Friday, March 30, 2007

Toyota trucks have Big 3 defending turf

Saturday, March 17, 2007
Toyota trucks have Big 3 defending turf
As automaker intensifies war to become No. 1, GM, Ford and Chrysler slam Tundra in company e-mails, ads.
Sharon Terlep / The Detroit News

If there were any doubt that Toyota Motor Co. is emerging as a legitimate threat on a truck scene long dominated by Detroit steel, consider some of the latest maneuvers by the folks peddling American-made pickups.

A General Motors Corp. sales manager recently sent an e-mail to dealers picking apart some of the more lofty claims in a Toyota TV commercial touting its new Texas-built Tundra pickup.

Workers at Ford Motor Co., including Mark Fields, president of the Americas division, are spreading the word that Ford trucks were spotted helping out in the construction of the San Antonio Toyota plant.

And, in Atlanta, a major Chevrolet dealer is airing a radio ad stating, "Toyota contributes more to our staggering national trade deficit than any manufacturer."

That Toyota's brazen entry to the full-size pickup market is stirring strong feelings is natural given the stakes involved.

"As they continue to do well in the marketplace and there's been more and more talk about them eclipsing us to become No. 1, it puts them into a different limelight," GM spokesman Terry Rhadigan said. "It puts them into a more adversarial position."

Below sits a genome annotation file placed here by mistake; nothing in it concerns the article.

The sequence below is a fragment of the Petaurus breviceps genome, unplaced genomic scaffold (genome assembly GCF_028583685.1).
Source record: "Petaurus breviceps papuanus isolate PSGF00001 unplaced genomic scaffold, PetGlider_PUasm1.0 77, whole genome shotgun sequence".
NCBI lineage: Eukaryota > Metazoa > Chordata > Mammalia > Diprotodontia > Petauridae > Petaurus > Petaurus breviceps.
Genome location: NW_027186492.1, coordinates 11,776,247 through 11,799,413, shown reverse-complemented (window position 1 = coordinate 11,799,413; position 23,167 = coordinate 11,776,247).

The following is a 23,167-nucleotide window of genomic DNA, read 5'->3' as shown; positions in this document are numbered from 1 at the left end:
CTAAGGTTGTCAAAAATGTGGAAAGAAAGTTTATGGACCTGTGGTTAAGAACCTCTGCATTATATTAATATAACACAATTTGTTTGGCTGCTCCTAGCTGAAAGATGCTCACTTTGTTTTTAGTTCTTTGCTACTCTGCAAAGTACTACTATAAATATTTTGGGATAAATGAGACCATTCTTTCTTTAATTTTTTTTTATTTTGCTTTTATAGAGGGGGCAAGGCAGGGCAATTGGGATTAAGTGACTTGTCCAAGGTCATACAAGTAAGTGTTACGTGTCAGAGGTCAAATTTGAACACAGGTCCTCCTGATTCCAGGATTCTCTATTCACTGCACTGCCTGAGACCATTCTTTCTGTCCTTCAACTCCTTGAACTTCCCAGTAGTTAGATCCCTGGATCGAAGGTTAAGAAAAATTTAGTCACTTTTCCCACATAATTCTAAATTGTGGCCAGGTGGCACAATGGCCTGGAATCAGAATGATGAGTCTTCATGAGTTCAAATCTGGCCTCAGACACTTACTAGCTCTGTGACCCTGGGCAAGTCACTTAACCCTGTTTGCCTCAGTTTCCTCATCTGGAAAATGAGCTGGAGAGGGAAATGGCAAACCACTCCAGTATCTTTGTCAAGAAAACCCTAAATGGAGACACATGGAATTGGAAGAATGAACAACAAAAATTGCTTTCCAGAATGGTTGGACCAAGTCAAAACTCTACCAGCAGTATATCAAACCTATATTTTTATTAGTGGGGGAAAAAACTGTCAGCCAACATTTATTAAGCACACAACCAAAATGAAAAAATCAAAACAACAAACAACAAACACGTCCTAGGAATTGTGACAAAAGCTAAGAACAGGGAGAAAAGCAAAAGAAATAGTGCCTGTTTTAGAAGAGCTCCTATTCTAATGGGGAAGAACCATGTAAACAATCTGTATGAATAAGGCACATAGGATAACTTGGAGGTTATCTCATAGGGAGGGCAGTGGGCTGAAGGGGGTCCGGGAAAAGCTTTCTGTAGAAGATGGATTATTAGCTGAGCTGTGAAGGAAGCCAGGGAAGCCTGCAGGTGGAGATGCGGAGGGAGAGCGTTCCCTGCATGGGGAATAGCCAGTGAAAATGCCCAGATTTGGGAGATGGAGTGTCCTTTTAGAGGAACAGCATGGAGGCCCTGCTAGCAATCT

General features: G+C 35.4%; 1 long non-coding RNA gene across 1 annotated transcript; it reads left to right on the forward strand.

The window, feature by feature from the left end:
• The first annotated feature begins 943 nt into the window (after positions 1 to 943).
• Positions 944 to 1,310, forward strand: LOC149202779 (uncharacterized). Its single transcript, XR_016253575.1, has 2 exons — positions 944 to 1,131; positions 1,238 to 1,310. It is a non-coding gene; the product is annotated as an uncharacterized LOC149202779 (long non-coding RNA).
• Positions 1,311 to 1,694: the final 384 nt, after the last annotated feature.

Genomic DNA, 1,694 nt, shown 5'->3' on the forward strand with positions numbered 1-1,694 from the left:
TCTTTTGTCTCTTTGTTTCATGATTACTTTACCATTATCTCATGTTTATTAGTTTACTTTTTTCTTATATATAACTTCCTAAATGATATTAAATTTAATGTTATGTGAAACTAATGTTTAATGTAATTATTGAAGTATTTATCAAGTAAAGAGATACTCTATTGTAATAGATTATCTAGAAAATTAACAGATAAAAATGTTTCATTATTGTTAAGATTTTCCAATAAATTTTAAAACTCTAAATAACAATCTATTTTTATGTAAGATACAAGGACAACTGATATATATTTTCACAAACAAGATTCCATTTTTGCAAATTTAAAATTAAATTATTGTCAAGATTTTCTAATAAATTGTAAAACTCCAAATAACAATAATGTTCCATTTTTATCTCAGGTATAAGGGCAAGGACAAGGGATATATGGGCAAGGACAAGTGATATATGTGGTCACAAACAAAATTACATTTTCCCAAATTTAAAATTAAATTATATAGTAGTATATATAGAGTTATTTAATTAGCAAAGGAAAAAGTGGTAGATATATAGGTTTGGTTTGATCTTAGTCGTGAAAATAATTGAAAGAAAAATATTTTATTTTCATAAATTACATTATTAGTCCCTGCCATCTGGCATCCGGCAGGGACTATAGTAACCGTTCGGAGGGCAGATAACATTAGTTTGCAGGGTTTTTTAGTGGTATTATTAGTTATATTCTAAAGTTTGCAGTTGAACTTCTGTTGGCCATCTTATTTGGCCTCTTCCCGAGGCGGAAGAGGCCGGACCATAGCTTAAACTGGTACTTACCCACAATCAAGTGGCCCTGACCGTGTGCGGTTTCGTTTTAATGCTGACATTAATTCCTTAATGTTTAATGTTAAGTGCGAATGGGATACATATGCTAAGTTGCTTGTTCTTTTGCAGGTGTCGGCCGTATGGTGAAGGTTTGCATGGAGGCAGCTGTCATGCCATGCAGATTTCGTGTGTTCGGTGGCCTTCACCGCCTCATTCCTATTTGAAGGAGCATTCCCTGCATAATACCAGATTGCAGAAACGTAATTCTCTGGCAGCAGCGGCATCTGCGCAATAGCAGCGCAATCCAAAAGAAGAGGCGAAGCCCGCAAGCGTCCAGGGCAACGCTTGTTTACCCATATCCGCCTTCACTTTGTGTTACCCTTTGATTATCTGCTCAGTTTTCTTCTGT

Even as Toyota has steadily gained market share on the domestic automakers home turf, trucks remained an area where GM and Ford could reliably dominate.

But within the last year, the Japanese automaker has opened a new plant in the heart of truck country, launched an Americana-themed ad campaign and taken the unusual move of offering incentives on a brand new product.

And Toyota has invested heavily in the new truck, a bigger and stronger version of the current Tundra, to boost its share of the lucrative big pickup market. GM, meanwhile, has come out with new versions of its full-size pickups.

The Japanese automaker sold 124,508 Tundras last year, while Ford and GM each sold more than 800,000 full-size pickups.

Now, Detroit's carmakers are fighting to protect their turf.

"They've made it a war," with the Tundra, said Jim Ziegler, an automotive retail consultant based in Duluth, Ga. "And GM cannot afford to let them win this war."

The e-mail sent to GM dealers says Toyota makes misleading claims in the Tundra ad, which features the truck hauling a mammoth trailer and then speeding to the edge of a cliff then halting. "Bottom line: Our truck is better! Spread the word," the e-mail says.

GM's communication officials have heard the radio ad, but the company wasn't involved in its creation, Rhadigan said.

At Ford, folks are circulating a Louisville Courier-Journal article about Ford truck spottings in behind-the-scenes footage of the Tundra ad. Ford's Fields, the article says, had a video posted to the company's Web site highlighting the blue oval sightings.

Toyota is taking the heat in stride. Spokesman Chad Harp pointed out that the company's boasts in the commercial, including the Tundra pulling a 10,000-pound trailer, are backed by scientific testing. The GM e-mail said the trailer was only 5,000 pounds.

"We know we are in territory that is not our home turf," Harp said. "You aren't going to see us stepping to a level where we're trying to defend ourselves."

Steve Cook, a GM dealer in Vasser, said all the competitive rhetoric is taking the focus off his vehicles.

"It seems we're always talking about Toyota," he said. "We've got good products. We need be a little bit more like Toyota and just do it."

You can reach Sharon Terlep at (313)223-4686 or

© Copyright 2007 The Detroit News. All rights reserved.


Post a Comment

<< Home